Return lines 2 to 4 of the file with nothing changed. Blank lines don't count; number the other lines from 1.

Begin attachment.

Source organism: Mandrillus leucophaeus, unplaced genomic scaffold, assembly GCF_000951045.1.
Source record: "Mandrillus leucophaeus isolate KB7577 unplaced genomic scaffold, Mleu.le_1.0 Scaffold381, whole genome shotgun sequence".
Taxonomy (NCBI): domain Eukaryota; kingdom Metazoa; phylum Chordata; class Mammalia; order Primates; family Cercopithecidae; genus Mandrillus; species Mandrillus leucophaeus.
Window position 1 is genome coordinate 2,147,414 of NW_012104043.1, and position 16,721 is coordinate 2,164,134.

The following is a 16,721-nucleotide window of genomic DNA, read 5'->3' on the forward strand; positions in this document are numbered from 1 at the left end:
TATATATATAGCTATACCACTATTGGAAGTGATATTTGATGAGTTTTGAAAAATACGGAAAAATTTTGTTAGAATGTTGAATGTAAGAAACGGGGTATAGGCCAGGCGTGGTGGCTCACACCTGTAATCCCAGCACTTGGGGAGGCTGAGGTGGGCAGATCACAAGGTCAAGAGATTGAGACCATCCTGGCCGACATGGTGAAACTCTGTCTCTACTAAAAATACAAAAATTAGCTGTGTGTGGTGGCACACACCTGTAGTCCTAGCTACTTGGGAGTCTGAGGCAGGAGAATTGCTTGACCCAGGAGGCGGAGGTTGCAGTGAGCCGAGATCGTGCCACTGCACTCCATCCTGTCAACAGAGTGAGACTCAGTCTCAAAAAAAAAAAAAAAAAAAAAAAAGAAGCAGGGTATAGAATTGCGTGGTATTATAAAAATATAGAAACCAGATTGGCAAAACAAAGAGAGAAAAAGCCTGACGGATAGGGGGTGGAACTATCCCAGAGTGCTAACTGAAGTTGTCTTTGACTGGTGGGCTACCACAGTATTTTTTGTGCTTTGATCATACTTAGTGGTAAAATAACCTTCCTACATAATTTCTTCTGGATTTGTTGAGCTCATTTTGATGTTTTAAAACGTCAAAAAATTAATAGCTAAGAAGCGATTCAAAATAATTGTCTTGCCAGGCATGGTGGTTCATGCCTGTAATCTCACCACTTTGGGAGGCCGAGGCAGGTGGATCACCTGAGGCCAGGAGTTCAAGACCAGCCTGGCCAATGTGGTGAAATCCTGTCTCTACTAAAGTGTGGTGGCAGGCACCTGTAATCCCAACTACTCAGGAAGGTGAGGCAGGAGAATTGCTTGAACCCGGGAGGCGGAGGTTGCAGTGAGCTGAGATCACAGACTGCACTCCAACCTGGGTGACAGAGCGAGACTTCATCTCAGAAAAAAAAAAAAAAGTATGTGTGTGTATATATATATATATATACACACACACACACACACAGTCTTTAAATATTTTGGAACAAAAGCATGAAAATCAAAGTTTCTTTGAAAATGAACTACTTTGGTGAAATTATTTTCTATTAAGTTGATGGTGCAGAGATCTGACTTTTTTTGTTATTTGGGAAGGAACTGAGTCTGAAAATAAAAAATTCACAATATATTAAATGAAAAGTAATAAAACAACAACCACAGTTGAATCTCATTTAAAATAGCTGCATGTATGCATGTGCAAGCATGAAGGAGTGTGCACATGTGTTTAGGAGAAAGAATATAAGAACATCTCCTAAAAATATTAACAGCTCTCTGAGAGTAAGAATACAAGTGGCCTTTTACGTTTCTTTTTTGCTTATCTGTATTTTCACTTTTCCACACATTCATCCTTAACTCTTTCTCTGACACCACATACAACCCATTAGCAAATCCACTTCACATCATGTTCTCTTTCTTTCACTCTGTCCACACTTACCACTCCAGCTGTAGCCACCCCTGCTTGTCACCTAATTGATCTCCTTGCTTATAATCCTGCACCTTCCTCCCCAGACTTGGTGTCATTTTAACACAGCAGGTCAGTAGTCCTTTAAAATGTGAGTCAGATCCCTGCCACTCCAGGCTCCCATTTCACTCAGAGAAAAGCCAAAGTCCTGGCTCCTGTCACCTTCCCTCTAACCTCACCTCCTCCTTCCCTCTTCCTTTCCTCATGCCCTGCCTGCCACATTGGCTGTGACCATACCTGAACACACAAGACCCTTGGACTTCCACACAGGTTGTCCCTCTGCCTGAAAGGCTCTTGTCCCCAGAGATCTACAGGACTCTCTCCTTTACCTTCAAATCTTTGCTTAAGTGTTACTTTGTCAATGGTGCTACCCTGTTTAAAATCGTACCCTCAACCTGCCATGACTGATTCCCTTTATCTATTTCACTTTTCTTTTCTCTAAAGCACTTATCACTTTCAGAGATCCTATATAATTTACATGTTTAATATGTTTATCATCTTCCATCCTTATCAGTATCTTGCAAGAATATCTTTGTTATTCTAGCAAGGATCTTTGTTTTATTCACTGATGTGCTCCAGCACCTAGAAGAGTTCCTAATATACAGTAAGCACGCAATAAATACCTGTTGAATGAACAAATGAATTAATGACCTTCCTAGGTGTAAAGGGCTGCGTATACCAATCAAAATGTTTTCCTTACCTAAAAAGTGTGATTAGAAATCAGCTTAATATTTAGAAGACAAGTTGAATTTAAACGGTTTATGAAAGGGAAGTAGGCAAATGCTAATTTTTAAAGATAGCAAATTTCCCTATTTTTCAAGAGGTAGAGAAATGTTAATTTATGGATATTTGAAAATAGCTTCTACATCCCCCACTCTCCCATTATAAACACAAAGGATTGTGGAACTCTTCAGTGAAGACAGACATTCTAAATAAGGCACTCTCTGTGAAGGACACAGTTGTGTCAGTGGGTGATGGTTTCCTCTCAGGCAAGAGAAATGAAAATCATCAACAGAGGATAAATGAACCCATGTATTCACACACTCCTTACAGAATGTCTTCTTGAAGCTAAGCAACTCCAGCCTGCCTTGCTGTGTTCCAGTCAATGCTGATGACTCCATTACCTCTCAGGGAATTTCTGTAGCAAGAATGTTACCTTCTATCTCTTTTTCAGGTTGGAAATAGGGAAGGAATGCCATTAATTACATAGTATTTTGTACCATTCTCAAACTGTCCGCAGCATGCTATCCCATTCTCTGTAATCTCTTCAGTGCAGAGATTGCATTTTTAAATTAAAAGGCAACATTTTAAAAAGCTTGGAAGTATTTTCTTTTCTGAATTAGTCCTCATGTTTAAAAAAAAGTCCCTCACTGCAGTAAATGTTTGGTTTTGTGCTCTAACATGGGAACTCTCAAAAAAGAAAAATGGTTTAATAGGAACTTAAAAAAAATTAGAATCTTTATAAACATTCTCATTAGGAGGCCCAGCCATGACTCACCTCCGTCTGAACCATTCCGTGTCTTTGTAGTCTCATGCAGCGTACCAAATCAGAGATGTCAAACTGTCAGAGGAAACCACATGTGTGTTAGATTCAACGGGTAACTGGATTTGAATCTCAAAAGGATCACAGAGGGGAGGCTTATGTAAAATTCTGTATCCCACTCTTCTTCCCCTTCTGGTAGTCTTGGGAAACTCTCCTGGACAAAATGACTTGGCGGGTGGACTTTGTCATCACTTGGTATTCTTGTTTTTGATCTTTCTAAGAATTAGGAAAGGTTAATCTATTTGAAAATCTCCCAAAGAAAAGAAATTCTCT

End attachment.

Source record: "Mandrillus leucophaeus isolate KB7577 unplaced genomic scaffold, Mleu.le_1.0 Scaffold381, whole genome shotgun sequence".
Taxonomy (NCBI): domain Eukaryota; kingdom Metazoa; phylum Chordata; class Mammalia; order Primates; family Cercopithecidae; genus Mandrillus; species Mandrillus leucophaeus.
Window position 1 is genome coordinate 2,147,414 of NW_012104043.1, and position 16,721 is coordinate 2,164,134.